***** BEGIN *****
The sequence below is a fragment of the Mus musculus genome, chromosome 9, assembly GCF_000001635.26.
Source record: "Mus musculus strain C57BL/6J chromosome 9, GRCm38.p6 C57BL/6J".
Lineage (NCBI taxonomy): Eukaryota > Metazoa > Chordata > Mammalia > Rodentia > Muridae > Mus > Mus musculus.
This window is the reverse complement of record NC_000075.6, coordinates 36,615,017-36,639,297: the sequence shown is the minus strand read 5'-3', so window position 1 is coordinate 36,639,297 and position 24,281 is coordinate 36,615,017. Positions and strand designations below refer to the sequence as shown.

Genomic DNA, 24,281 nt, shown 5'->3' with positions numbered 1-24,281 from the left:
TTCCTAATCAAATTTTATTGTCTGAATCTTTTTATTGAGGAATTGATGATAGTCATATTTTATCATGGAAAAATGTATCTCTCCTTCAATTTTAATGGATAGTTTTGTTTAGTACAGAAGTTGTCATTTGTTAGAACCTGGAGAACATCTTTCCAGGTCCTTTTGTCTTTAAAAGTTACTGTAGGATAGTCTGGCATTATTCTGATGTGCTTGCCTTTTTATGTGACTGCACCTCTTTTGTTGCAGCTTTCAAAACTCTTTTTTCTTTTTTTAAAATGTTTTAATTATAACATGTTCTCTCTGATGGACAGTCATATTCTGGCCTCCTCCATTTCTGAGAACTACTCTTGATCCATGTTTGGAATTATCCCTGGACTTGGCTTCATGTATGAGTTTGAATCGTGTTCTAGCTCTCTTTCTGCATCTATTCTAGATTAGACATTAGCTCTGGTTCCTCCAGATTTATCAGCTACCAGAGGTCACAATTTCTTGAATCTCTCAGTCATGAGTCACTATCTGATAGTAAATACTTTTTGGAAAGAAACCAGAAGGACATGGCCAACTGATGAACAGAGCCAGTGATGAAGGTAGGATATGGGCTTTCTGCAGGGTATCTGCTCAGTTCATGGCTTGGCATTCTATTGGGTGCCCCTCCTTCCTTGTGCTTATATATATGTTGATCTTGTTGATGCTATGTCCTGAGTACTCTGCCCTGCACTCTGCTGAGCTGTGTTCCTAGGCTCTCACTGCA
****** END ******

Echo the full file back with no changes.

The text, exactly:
The sequence below is a fragment of the Mus musculus genome, chromosome 9, assembly GCF_000001635.26.
Source record: "Mus musculus strain C57BL/6J chromosome 9, GRCm38.p6 C57BL/6J".
Lineage (NCBI taxonomy): Eukaryota > Metazoa > Chordata > Mammalia > Rodentia > Muridae > Mus > Mus musculus.
This window is the reverse complement of record NC_000075.6, coordinates 36,615,017-36,639,297: the sequence shown is the minus strand read 5'-3', so window position 1 is coordinate 36,639,297 and position 24,281 is coordinate 36,615,017. Positions and strand designations below refer to the sequence as shown.

Genomic DNA, 24,281 nt, shown 5'->3' with positions numbered 1-24,281 from the left:
TTCCTAATCAAATTTTATTGTCTGAATCTTTTTATTGAGGAATTGATGATAGTCATATTTTATCATGGAAAAATGTATCTCTCCTTCAATTTTAATGGATAGTTTTGTTTAGTACAGAAGTTGTCATTTGTTAGAACCTGGAGAACATCTTTCCAGGTCCTTTTGTCTTTAAAAGTTACTGTAGGATAGTCTGGCATTATTCTGATGTGCTTGCCTTTTTATGTGACTGCACCTCTTTTGTTGCAGCTTTCAAAACTCTTTTTTCTTTTTTTAAAATGTTTTAATTATAACATGTTCTCTCTGATGGACAGTCATATTCTGGCCTCCTCCATTTCTGAGAACTACTCTTGATCCATGTTTGGAATTATCCCTGGACTTGGCTTCATGTATGAGTTTGAATCGTGTTCTAGCTCTCTTTCTGCATCTATTCTAGATTAGACATTAGCTCTGGTTCCTCCAGATTTATCAGCTACCAGAGGTCACAATTTCTTGAATCTCTCAGTCATGAGTCACTATCTGATAGTAAATACTTTTTGGAAAGAAACCAGAAGGACATGGCCAACTGATGAACAGAGCCAGTGATGAAGGTAGGATATGGGCTTTCTGCAGGGTATCTGCTCAGTTCATGGCTTGGCATTCTATTGGGTGCCCCTCCTTCCTTGTGCTTATATATATGTTGATCTTGTTGATGCTATGTCCTGAGTACTCTGCCCTGCACTCTGCTGAGCTGTGTTCCTAGGCTCTCACTGCA